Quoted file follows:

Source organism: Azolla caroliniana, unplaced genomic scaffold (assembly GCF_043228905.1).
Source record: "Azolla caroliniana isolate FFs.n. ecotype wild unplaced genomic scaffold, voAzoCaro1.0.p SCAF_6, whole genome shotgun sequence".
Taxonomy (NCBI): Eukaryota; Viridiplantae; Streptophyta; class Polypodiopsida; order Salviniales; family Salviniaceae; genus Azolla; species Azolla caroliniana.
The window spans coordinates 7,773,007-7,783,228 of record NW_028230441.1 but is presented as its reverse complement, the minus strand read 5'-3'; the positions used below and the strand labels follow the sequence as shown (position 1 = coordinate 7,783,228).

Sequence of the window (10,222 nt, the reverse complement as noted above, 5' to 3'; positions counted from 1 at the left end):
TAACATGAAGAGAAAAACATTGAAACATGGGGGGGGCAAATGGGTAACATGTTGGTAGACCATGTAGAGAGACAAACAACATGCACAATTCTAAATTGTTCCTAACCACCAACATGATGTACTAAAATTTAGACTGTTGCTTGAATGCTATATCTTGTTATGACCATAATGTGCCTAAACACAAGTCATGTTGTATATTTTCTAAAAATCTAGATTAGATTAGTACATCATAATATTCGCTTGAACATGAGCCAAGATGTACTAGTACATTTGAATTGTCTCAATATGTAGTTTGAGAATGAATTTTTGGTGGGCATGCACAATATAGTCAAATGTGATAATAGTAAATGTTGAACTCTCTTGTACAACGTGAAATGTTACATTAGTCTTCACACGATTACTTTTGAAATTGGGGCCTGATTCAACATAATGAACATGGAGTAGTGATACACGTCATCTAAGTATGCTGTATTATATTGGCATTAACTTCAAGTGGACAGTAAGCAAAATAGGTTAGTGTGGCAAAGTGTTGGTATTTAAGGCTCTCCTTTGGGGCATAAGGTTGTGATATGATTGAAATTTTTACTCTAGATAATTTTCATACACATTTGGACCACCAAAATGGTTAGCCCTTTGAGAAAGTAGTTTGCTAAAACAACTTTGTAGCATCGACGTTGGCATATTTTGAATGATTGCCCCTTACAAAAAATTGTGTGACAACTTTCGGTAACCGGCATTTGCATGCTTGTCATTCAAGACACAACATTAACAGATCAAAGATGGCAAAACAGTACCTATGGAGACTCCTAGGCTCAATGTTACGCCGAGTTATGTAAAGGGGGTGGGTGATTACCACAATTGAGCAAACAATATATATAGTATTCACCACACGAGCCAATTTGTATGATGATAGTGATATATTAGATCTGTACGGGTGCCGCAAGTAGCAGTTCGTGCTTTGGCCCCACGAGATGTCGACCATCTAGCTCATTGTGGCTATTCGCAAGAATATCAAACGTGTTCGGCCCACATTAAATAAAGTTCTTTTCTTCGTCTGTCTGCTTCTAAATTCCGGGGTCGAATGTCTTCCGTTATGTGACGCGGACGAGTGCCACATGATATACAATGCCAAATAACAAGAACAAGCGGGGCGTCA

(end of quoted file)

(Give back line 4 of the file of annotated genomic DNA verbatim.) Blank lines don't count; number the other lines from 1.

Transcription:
The window spans coordinates 7,773,007-7,783,228 of record NW_028230441.1 but is presented as its reverse complement, the minus strand read 5'-3'; the positions used below and the strand labels follow the sequence as shown (position 1 = coordinate 7,783,228).